Kogan Atlas X1510 review

Kogan Atlas X1510 review

The Kogan Atlas X1510 is a very plain-looking laptop, unadorned without any conspicuous design flourishes and with only a Kogan badge stencilled on the lid and under the screen. The unit’s plastic chassis has a good feel to it, but rings a little hollow when tapped. Its keyboard is functional, but could use a little more height and spring to the keys. Its 15.6-inch, 1,366 x 768-pixel display gets the job done, but its lowish contrast crushes light colours together and therefore loses some fine detail — and it has a very definitive comfort zone in terms of viewing angle, needing to be tilted just-so to avoid washing out. The built in 0.3MP webcam is… well, it’s a webcam all right, but one that, even in good light, tends to have such poor contrast that it makes your eyes and mouth look like dense, black featureless holes. It’s a little bit creepy.

Yet despite all those gripes, it’s honestly hard to complain about this super-cheap $329 laptop from Aussie online retailer Kogan. It checks all the boxes in terms of basic features, with a quad-core Intel Pentium N3540 processor, 4GB of RAM and a 500GB hard drive, all running Windows 8.1 with Bing. The latter’s a virtually-free (depending on who you ask) version of Microsoft’s OS — and it helps explain one way Kogan’s managed to shave down the price so low on this machine. Windows 8.1 with Bing is, however, functionally identical to the regular version, the only caveat being that laptop makers must leave Microsoft’s Bing configured as the default search engine. As the consumer, though, you can always change this after purchase — to Google, Yahoo or anything you want.

Bang for your buck

All that adds up to a laptop that’s perfectly adequate for any normal day-to-day task barring hardcore gaming, be that surfing the internet, word processing, streaming videos or editing the occasional photo. It won’t win any awards for speed — some applications take a good 20-30 seconds to load up, and if you’re looking for a laptop to re-encode movies to watch on your smartphone or tablet, we’d definitely consider spruiking for something with more grunt.
Even the comparatively small battery doesn’t actually disappoint. It’s only three cells, but as the Pentium processor driving the show’s not particularly power-hungry, that’s enough to keep the whole system running for around 5-6 hours between charges. And that battery’s also removable, meaning that when it eventually dies you’ll be able to swap it out for a new one without the hassle of returning it to Kogan.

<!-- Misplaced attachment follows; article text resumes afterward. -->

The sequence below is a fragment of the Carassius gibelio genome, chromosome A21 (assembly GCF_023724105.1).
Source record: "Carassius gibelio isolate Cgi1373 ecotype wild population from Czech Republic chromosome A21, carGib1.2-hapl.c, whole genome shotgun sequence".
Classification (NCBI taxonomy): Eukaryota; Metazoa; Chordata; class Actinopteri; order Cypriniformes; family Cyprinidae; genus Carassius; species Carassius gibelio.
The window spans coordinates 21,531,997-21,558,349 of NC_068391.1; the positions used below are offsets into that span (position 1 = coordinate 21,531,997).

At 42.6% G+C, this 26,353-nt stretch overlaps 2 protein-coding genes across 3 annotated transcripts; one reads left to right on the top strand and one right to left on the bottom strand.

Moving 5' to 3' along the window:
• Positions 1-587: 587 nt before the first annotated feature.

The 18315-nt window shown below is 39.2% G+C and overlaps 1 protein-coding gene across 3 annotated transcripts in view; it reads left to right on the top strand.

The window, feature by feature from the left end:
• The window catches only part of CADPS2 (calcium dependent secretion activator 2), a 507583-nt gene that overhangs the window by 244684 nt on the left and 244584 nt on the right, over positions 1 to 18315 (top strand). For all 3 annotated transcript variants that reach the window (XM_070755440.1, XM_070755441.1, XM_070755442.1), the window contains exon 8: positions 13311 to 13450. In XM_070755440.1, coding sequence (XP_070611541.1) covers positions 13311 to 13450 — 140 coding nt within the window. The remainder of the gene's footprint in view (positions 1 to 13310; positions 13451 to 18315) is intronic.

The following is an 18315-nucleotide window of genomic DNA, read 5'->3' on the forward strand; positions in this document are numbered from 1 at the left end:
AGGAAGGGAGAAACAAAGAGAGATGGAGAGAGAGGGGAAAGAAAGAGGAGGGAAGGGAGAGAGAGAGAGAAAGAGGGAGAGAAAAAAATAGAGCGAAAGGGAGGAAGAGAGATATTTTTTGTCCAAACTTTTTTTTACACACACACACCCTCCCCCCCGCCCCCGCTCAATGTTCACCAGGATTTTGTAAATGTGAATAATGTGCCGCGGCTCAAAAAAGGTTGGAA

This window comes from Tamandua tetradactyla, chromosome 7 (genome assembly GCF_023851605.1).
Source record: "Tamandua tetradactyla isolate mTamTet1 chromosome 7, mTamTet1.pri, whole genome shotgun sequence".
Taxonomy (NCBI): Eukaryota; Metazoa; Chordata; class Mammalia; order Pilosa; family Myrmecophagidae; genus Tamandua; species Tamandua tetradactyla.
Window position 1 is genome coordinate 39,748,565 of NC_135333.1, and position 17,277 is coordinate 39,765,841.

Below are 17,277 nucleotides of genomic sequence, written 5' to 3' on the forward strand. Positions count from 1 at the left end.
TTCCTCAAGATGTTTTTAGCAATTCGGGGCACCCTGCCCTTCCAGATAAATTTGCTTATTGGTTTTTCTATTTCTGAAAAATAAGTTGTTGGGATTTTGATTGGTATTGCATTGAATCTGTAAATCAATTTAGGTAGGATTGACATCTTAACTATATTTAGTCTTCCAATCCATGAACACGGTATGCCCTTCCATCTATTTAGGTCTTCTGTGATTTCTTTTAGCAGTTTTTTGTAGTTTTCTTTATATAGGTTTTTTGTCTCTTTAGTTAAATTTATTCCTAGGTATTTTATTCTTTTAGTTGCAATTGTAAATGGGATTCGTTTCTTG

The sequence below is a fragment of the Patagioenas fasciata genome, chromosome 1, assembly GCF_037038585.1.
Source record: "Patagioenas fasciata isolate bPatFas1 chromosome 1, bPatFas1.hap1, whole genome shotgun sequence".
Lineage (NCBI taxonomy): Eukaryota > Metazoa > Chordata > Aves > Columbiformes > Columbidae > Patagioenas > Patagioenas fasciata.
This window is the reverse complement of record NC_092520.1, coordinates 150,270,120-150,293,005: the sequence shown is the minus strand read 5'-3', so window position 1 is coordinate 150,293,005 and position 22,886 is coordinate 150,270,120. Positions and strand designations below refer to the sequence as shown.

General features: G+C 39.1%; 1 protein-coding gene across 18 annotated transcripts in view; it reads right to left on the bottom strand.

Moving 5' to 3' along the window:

It’s even well stocked with inputs and outputs, with 802.11ac Wi-Fi, HDMI and VGA video outputs, four USB ports (one of which is USB 3.0), 100Mbps Ethernet, 3.5mm audio in and out and even an SD card slot.
In short, provided you go in with suitably-tempered expectations, the Atlas X1510 is a surprisingly good-value budget laptop — and one that punches well, well above its $329 price tag.

Verdict: It’s basic and plain, but Kogan’s budget laptop does everything you need at a very keen price.

Price: $329
From: Kogan

Rating: 5 stars out of 5

  • John in Brisbane

    Good stuff. I’d like to see them bring in a 11 inch unit too. Something to compete with the HP Stream etc – but with some upgrade-ability to get the most out of low-power parts.

  • Thanks for those notes. I’ve been checking out that G3 as well but I’m going to buy my next phone outright and the price is right on the Oneplus. I’ll reinstall my m7 when 5.whatever arrives down here – it’s currently slowing down like a windows pc lol

  • John Martyn

    Bought one and had a lot of trouble with keeping it connected to a wireless network. It was repaired by Kogan and appears to be OK now most of the time but I occasionally have to reconnect to the network, a process made more difficult initially by my unfamiliarity with Windows 8.1.

    I bought this cheap computer because my needs up until now have been serviced by a little Toshiba netbook with a slow processor and 1 Gig of RAM. So I didn’t need heaps of power and I was worried about spending a lot of money on a Windows 8 computer because I had heard bad stories about it.

    All in all I am happy with the PC, lots faster than the Toshiba, and Windows 8 is OK when you get on top of it.